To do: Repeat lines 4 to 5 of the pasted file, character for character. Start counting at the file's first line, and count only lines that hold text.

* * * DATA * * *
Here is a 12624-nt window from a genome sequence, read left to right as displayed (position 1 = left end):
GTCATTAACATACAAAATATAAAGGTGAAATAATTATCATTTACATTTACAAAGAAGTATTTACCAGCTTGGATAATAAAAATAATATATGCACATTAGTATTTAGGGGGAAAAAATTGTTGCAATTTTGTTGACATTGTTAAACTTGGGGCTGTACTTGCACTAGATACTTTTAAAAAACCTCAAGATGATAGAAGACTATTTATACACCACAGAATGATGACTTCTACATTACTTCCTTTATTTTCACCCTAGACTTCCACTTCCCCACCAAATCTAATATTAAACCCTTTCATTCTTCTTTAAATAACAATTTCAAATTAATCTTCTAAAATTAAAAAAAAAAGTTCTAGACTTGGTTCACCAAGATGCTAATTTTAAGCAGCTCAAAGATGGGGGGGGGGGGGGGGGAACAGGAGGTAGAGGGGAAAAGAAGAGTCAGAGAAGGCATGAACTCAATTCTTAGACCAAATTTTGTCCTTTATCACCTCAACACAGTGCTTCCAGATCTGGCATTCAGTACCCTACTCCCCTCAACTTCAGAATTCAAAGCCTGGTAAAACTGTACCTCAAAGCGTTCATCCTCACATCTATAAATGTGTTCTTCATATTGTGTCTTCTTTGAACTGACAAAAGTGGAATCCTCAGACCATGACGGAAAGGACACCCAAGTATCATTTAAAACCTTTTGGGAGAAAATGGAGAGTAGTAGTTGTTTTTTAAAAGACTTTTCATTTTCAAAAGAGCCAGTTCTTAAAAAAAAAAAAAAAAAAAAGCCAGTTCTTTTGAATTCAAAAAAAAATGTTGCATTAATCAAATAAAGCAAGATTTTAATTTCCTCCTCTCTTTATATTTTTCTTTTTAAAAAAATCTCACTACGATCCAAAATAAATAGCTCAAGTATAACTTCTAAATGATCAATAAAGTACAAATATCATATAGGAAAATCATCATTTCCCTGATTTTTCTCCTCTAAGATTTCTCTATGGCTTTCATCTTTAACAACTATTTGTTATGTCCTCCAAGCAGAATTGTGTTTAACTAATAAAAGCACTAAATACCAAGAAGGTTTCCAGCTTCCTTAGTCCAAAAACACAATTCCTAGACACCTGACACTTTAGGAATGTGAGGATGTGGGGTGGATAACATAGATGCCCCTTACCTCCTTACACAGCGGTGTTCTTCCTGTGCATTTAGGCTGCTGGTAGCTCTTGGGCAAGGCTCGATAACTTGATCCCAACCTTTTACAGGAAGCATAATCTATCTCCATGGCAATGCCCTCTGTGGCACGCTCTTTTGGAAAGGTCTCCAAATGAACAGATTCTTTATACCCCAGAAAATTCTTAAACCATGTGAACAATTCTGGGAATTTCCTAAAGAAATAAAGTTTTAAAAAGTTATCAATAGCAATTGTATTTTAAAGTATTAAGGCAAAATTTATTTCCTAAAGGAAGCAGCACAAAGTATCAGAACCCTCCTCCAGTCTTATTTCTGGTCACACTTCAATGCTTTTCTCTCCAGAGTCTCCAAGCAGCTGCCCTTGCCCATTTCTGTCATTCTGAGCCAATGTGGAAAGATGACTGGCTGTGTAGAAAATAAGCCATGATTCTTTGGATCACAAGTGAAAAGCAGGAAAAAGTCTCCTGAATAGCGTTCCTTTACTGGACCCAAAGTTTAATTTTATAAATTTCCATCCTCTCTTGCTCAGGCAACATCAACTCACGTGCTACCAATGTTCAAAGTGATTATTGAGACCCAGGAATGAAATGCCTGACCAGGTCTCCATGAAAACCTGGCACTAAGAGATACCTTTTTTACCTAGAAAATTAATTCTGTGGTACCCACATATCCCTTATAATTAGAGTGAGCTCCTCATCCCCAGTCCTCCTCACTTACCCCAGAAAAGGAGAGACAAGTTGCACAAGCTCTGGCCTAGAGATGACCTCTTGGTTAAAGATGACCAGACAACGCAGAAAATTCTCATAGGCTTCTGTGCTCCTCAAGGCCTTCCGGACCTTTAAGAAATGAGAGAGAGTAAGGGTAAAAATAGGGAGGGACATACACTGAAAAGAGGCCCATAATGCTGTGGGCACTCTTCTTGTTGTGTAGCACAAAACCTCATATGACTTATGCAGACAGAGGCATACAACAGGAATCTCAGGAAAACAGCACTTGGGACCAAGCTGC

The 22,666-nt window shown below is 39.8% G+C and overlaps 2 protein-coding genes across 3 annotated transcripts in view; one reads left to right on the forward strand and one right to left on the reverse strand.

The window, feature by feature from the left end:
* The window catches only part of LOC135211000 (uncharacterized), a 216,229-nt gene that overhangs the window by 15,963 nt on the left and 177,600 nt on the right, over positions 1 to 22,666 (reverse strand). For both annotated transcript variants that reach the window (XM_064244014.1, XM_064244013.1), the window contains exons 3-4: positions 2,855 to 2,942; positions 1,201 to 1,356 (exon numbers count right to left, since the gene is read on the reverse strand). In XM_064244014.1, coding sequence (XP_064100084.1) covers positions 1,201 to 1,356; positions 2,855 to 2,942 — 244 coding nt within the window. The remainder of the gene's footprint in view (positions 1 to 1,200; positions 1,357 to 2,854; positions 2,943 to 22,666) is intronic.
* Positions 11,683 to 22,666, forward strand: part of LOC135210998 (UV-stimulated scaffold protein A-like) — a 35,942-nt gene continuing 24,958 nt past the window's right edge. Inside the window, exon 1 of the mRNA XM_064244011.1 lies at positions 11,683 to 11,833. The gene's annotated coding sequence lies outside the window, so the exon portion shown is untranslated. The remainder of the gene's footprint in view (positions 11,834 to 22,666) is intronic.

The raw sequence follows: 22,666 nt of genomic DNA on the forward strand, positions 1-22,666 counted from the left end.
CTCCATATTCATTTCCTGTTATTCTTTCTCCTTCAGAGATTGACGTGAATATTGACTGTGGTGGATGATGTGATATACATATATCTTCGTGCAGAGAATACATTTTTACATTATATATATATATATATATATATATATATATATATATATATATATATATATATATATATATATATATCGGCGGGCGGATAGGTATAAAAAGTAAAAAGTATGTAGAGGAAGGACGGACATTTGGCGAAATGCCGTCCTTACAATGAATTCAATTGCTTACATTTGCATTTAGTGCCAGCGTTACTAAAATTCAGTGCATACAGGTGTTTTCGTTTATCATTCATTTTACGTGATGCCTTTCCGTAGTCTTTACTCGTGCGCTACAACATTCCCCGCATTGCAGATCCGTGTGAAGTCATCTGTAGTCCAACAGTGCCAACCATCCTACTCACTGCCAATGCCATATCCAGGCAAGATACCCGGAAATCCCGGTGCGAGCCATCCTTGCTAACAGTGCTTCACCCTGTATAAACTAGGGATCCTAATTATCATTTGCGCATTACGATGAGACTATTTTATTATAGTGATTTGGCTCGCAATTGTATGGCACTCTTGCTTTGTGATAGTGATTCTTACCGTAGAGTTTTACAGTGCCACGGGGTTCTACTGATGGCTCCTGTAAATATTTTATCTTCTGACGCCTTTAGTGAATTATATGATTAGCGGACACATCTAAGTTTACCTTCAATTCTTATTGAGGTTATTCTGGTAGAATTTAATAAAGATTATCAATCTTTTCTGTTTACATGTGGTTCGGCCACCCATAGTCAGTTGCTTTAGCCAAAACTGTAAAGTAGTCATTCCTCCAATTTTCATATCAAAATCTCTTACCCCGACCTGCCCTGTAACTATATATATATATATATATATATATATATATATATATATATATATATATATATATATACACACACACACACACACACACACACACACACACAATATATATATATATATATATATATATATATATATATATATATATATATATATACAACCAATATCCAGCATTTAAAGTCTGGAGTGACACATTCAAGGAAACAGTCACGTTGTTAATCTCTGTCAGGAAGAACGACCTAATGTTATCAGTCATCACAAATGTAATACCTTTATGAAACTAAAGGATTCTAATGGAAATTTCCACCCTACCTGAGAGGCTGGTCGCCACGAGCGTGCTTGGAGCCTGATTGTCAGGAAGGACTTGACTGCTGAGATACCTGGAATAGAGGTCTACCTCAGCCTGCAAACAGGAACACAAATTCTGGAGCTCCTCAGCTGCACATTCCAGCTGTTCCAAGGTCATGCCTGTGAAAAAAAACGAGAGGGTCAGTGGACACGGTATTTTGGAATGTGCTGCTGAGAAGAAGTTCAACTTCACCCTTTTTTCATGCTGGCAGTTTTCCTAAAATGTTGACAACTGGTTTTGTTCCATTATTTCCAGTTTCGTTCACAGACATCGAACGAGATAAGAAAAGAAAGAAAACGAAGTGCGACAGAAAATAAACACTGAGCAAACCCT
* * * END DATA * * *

The window, feature by feature from the left end:
* The window catches only part of LOC135211000 (uncharacterized), a 216,229-nt gene that overhangs the window by 15,963 nt on the left and 177,600 nt on the right, over positions 1 to 22,666 (reverse strand). For both annotated transcript variants that reach the window (XM_064244014.1, XM_064244013.1), the window contains exons 3-4: positions 2,855 to 2,942; positions 1,201 to 1,356 (exon numbers count right to left, since the gene is read on the reverse strand). In XM_064244014.1, coding sequence (XP_064100084.1) covers positions 1,201 to 1,356; positions 2,855 to 2,942 — 244 coding nt within the window. The remainder of the gene's footprint in view (positions 1 to 1,200; positions 1,357 to 2,854; positions 2,943 to 22,666) is intronic.